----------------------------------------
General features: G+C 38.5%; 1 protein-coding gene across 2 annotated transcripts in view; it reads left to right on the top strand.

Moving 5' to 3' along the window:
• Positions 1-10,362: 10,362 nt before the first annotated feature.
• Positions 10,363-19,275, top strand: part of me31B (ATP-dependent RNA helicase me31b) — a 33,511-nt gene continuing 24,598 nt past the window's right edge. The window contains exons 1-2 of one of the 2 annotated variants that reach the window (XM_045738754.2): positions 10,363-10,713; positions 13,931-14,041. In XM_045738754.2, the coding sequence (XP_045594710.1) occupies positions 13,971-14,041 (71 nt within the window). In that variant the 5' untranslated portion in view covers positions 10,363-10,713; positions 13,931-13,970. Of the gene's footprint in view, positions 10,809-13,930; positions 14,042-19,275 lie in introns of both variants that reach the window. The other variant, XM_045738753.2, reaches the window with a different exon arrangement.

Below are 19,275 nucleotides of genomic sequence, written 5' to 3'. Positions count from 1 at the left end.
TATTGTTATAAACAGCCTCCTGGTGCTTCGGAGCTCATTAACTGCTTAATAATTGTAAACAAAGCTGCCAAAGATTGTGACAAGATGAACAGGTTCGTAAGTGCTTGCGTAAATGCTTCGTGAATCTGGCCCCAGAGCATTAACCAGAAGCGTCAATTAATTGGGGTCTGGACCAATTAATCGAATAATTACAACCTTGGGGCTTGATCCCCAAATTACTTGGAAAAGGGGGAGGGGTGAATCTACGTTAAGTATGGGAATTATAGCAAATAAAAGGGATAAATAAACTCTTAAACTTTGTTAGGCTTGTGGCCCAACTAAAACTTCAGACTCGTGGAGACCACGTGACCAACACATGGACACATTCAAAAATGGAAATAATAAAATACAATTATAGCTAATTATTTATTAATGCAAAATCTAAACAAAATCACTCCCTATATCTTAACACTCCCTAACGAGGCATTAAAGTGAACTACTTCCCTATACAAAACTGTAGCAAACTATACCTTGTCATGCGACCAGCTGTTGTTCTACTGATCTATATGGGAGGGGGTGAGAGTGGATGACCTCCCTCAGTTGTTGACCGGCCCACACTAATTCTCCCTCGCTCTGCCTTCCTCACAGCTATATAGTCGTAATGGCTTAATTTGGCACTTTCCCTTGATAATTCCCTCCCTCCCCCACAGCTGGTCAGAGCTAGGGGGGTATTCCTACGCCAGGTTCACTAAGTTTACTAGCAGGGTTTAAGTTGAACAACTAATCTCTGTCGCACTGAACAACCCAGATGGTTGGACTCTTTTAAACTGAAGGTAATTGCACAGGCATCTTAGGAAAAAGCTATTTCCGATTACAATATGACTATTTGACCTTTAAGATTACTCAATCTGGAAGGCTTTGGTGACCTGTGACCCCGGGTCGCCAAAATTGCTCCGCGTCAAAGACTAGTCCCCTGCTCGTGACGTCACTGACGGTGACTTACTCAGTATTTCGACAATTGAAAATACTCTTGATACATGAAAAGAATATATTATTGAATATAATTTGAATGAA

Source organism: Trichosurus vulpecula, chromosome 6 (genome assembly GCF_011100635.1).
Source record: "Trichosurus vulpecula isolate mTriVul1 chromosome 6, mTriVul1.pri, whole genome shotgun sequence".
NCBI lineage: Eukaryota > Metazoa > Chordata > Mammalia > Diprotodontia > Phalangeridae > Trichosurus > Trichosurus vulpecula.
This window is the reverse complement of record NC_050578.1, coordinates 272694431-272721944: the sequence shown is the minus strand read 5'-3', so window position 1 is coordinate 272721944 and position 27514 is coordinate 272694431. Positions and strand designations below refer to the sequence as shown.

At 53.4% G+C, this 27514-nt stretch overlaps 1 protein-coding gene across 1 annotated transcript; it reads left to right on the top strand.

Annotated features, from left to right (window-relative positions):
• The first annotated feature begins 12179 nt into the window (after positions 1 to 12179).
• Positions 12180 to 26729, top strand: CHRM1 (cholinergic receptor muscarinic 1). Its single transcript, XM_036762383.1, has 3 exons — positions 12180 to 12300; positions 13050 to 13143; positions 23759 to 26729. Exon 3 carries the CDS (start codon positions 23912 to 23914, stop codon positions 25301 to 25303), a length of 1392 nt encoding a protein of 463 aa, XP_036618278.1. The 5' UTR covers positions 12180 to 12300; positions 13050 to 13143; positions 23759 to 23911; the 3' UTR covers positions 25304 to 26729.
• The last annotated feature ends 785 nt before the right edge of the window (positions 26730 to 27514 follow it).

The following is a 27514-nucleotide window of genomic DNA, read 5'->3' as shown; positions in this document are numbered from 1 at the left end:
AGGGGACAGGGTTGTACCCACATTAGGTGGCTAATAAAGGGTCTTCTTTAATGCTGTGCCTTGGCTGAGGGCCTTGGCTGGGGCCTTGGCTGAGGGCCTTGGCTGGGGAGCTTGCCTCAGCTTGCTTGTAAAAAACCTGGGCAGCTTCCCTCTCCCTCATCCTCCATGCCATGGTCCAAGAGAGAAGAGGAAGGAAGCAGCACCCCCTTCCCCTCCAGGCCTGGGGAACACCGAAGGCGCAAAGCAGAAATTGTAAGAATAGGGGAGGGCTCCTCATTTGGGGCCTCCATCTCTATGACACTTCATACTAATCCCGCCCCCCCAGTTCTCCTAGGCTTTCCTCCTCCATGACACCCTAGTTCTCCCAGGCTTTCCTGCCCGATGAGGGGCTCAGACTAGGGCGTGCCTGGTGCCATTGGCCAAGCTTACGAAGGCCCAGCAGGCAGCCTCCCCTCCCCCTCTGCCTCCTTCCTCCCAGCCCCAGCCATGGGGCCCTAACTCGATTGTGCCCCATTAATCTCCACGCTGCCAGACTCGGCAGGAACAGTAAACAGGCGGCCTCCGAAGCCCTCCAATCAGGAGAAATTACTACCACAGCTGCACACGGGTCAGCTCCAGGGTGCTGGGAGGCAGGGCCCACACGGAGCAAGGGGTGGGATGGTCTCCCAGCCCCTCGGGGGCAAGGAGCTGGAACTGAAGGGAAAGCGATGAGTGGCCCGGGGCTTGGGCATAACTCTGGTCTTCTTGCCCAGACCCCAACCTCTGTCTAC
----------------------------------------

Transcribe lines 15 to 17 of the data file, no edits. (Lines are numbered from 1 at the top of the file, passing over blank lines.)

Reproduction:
• The last annotated feature ends 785 nt before the right edge of the window (positions 26730 to 27514 follow it).

The following is a 27514-nucleotide window of genomic DNA, read 5'->3' as shown; positions in this document are numbered from 1 at the left end:
AGGGGACAGGGTTGTACCCACATTAGGTGGCTAATAAAGGGTCTTCTTTAATGCTGTGCCTTGGCTGAGGGCCTTGGCTGGGGCCTTGGCTGAGGGCCTTGGCTGGGGAGCTTGCCTCAGCTTGCTTGTAAAAAACCTGGGCAGCTTCCCTCTCCCTCATCCTCCATGCCATGGTCCAAGAGAGAAGAGGAAGGAAGCAGCACCCCCTTCCCCTCCAGGCCTGGGGAACACCGAAGGCGCAAAGCAGAAATTGTAAGAATAGGGGAGGGCTCCTCATTTGGGGCCTCCATCTCTATGACACTTCATACTAATCCCGCCCCCCCAGTTCTCCTAGGCTTTCCTCCTCCATGACACCCTAGTTCTCCCAGGCTTTCCTGCCCGATGAGGGGCTCAGACTAGGGCGTGCCTGGTGCCATTGGCCAAGCTTACGAAGGCCCAGCAGGCAGCCTCCCCTCCCCCTCTGCCTCCTTCCTCCCAGCCCCAGCCATGGGGCCCTAACTCGATTGTGCCCCATTAATCTCCACGCTGCCAGACTCGGCAGGAACAGTAAACAGGCGGCCTCCGAAGCCCTCCAATCAGGAGAAATTACTACCACAGCTGCACACGGGTCAGCTCCAGGGTGCTGGGAGGCAGGGCCCACACGGAGCAAGGGGTGGGATGGTCTCCCAGCCCCTCGGGGGCAAGGAGCTGGAACTGAAGGGAAAGCGATGAGTGGCCCGGGGCTTGGGCATAACTCTGGTCTTCTTGCCCAGACCCCAACCTCTGTCTAC